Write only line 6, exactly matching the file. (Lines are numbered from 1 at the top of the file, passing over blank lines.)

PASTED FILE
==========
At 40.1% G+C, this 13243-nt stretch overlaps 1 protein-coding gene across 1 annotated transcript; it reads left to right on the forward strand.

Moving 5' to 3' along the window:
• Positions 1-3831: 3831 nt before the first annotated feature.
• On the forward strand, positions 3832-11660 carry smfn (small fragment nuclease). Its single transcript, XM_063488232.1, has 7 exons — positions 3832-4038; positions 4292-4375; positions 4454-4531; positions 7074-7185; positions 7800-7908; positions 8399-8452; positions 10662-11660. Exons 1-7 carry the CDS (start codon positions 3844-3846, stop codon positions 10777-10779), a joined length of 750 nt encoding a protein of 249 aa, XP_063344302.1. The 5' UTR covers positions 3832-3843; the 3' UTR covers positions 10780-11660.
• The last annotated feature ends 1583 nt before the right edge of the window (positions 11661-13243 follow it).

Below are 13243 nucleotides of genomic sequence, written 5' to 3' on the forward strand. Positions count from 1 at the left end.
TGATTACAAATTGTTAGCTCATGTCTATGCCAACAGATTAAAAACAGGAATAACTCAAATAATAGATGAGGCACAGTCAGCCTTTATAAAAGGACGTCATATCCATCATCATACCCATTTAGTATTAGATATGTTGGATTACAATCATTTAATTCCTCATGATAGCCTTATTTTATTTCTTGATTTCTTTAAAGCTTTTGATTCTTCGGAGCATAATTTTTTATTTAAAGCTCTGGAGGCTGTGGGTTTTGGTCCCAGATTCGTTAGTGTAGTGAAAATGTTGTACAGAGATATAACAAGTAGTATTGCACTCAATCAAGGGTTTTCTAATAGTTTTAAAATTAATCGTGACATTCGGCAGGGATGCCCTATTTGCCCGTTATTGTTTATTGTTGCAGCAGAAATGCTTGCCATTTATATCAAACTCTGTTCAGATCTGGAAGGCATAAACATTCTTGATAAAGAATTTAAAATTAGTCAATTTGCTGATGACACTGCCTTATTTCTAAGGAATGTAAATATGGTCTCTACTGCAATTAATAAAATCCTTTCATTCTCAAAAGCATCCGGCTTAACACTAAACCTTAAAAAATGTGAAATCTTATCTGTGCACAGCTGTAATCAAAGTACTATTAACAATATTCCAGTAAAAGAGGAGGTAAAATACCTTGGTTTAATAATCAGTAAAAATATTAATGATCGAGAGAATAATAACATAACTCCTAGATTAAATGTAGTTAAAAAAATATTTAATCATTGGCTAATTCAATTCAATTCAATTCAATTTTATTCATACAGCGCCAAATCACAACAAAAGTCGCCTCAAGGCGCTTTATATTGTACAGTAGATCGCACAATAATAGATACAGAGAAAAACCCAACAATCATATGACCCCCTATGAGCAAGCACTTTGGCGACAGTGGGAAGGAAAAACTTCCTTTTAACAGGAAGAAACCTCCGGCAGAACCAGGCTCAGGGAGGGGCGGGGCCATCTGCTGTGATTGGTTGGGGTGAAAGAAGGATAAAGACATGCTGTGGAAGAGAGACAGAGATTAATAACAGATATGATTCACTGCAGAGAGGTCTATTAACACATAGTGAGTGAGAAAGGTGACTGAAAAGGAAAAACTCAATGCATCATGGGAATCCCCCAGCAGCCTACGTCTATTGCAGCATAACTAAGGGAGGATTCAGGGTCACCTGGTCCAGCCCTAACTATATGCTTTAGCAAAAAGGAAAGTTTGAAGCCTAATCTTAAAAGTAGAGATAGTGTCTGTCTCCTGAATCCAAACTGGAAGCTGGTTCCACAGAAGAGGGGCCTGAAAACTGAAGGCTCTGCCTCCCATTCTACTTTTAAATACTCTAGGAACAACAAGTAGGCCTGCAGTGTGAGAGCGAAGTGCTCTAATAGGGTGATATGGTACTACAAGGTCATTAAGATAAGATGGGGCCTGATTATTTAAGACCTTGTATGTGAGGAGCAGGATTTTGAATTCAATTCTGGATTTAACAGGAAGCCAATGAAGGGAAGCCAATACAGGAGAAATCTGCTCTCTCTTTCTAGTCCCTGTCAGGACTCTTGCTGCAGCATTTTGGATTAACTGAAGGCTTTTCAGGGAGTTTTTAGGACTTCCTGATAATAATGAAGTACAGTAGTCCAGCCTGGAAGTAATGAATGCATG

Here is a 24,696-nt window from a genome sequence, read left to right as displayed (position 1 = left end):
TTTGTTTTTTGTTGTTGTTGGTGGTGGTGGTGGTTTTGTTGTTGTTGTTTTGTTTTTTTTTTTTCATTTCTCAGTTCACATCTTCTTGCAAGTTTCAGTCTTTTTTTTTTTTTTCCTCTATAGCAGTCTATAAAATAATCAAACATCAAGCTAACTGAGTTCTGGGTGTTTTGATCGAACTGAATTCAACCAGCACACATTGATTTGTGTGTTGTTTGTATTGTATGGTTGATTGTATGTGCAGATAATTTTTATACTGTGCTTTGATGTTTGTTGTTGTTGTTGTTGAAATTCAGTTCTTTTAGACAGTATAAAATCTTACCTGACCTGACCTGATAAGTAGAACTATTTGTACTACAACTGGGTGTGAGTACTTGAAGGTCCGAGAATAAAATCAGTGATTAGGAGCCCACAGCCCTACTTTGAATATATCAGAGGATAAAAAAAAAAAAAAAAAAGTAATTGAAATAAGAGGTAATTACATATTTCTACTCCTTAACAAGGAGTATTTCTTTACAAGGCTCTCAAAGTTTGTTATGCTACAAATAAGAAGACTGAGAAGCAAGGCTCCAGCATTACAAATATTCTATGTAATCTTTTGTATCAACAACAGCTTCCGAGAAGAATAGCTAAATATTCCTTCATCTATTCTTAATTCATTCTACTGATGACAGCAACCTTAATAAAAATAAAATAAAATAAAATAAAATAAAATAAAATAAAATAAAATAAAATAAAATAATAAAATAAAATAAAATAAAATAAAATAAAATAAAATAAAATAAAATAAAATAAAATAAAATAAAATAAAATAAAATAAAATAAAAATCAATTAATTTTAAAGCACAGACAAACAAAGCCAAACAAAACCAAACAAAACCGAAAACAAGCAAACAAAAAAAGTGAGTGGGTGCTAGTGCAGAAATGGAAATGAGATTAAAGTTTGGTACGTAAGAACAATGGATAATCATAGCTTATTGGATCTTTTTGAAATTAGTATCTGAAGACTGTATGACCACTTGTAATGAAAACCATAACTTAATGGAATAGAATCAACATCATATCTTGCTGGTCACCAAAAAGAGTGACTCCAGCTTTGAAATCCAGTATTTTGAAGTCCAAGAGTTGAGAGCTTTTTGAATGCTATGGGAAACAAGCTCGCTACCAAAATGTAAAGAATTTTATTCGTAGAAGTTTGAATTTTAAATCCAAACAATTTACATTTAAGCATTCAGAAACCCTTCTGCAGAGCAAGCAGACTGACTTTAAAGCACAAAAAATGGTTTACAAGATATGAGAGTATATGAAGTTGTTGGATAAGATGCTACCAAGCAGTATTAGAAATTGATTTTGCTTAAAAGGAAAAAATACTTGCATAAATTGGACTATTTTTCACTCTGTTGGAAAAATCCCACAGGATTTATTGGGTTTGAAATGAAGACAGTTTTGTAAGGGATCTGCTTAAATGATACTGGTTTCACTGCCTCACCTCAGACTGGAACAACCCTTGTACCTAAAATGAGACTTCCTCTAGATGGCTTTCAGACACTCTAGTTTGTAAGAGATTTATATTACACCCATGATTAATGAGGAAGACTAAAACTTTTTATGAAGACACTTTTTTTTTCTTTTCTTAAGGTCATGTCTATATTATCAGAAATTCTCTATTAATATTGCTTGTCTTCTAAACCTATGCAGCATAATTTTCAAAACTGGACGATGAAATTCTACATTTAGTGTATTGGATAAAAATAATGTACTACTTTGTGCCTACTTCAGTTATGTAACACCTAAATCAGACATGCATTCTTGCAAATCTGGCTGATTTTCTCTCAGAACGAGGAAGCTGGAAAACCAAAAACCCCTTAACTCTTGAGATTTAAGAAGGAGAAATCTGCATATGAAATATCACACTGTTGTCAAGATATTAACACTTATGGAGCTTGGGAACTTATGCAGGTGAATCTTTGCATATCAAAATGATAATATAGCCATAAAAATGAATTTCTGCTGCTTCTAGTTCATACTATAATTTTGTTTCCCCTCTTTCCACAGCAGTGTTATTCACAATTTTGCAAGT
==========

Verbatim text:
Below are 13243 nucleotides of genomic sequence, written 5' to 3' on the forward strand. Positions count from 1 at the left end.